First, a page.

Comic Con goers must invest time and energy into cosplay

[vc_row][vc_column][vc_column_text]Comic Con is a time for fans to dress up as their favorite characters and show off their costume-making talent. Curious about how much time goes into these costumes, I interviewed 56 costumed attendees at the Salt Palace Convention Center this weekend. The people behind the costumes ranged from first-time Con goers to professional costume designers. The characters themselves originated from comic books, anime, cartoons, television shows, books and podcasts.


I asked people in costume what character they were dressed as, whether they made or bought their costume, how much money they spent and how many hours went into creating the costume. Of the 56 people I interviewed, 21 made their costumes, 17 bought them and 18 people bought a costume and then altered it or created substantial additions. Not everyone remembered the cost and time that went into their costumes, but those who responded provided shocking results. The most expensive costume was an exceptionally well-done Qui-Gon Jinn from “Star Wars,” crafted with collector items at the approximate cost of $1,500. On the other end of the spectrum, one individual created a recognizable Jack Frost from “Rise of the Guardians” and managed to spend about $5 for the materials to create his costume. In the end, of the 45 individuals who disclosed the amount of money spent on their costume, the average price was $153.

Not only do these incredible costumes cost money, but they can also take hours of hard work. Some delightful costumes were crafted mostly from makeup, such as Gluttony from “7 Faces of Dr. Lao,” and took about an hour to create. Others were completely hand-crafted, full-body costumes such as post-apocalyptic Ash Ketchum from a twist on Pokémon, and a Dalek from “Doctor Who.” Both of these costumes took about 50 hours to craft. One of the individuals I interviewed was a model for a professional costume designer who was displaying her work at Comic Con. His costume of Elric from the book series Elric of Melniboné by Michael Moorcock took 200 hours to complete. Based on the 33 people who reported the hours spent on their costume, the average time was 28 hours.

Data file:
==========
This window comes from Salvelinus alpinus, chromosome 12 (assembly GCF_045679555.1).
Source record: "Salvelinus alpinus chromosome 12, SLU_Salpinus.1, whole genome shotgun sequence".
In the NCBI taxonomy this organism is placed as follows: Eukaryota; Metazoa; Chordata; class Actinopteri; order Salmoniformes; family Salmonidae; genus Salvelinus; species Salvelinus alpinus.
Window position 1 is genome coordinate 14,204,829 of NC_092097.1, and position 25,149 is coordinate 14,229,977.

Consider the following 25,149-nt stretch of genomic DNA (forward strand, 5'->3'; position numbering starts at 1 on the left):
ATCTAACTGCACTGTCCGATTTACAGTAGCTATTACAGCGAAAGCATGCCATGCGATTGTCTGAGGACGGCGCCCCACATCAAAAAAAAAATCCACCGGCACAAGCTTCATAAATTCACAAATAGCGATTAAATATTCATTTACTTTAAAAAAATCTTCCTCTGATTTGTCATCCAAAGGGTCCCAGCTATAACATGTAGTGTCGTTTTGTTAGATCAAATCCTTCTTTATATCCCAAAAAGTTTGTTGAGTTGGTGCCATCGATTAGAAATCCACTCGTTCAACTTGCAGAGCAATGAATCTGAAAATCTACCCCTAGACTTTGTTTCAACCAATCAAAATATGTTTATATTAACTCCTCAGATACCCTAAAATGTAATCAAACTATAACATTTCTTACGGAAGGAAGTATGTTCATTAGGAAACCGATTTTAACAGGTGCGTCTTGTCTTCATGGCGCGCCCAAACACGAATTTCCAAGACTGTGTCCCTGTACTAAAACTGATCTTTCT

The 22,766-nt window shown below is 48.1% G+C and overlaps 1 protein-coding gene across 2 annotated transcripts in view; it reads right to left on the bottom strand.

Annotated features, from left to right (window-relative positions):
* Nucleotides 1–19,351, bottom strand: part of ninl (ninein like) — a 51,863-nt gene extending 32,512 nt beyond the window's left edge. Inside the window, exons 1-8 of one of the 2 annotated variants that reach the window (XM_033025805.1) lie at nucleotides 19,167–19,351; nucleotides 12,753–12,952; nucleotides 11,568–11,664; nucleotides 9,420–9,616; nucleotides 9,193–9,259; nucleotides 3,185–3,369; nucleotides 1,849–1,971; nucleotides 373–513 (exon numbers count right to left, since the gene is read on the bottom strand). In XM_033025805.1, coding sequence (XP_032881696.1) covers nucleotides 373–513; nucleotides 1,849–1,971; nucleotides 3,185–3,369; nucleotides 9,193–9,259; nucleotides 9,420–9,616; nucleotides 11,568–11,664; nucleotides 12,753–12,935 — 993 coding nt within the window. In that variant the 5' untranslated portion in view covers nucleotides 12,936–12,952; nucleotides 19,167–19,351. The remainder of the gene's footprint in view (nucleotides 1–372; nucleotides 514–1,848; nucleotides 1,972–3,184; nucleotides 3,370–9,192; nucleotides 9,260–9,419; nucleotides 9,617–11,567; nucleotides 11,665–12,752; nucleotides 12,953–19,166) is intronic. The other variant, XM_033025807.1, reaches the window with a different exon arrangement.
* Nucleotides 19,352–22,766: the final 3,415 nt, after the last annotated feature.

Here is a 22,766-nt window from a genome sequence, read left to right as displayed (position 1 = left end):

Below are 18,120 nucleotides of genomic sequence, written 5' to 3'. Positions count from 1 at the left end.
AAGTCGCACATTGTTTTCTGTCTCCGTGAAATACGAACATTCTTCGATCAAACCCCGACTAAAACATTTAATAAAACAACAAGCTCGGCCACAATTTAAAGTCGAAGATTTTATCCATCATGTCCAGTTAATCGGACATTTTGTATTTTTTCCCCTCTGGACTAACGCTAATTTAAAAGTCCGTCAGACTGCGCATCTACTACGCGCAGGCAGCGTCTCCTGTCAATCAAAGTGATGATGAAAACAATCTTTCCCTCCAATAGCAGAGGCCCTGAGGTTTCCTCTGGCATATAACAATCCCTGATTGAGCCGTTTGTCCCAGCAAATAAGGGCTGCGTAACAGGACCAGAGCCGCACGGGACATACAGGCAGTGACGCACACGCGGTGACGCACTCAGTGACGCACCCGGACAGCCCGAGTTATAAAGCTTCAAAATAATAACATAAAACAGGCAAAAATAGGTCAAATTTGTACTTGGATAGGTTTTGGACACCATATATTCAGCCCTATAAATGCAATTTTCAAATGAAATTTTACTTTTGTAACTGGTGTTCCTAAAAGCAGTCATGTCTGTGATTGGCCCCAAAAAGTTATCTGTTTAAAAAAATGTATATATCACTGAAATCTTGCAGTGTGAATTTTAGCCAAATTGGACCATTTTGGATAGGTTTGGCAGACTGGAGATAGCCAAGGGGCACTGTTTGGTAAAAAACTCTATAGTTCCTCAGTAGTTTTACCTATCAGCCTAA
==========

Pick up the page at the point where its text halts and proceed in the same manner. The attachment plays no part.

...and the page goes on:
Some Con goers were more excited than others about their costumes. While several people merely answered the questions I asked, others were willing to elaborate on their experiences with the costume.

“It takes a lot of work,” said Megan Foster, cosplaying as a gender-bent Professor Sycamore from Pokémon, then elaborating by describing the effort she expended to prepare her wig.

Others struggled to create characters from source material that lacked any visual interpretation, such as books or podcasts. Elizabeth Carver, dressed as Vin from Brandon Sanderson’s Mistborn trilogy, explained, “There was just not a lot to go on.” She found the ideas for her costume from the illustrations on the cover and the character descriptions throughout the book.

Most people chose their costume because they loved the character or related to them in some way. However, others did not have much time to create their costumes and used whatever they could find in their house. There were a few people who went to the Con dressed as couples, and every now and then I encountered a large group that coordinated their costumes.

Comic Con is a great way to spend the weekend, and watching people in costume is just as fun as dressing up. You can become your favorite character for a day, or have a chance to take a picture with your favorite character. Original costumes are wonderfully designed and sometimes more exciting than seeing the actors and actresses themselves.

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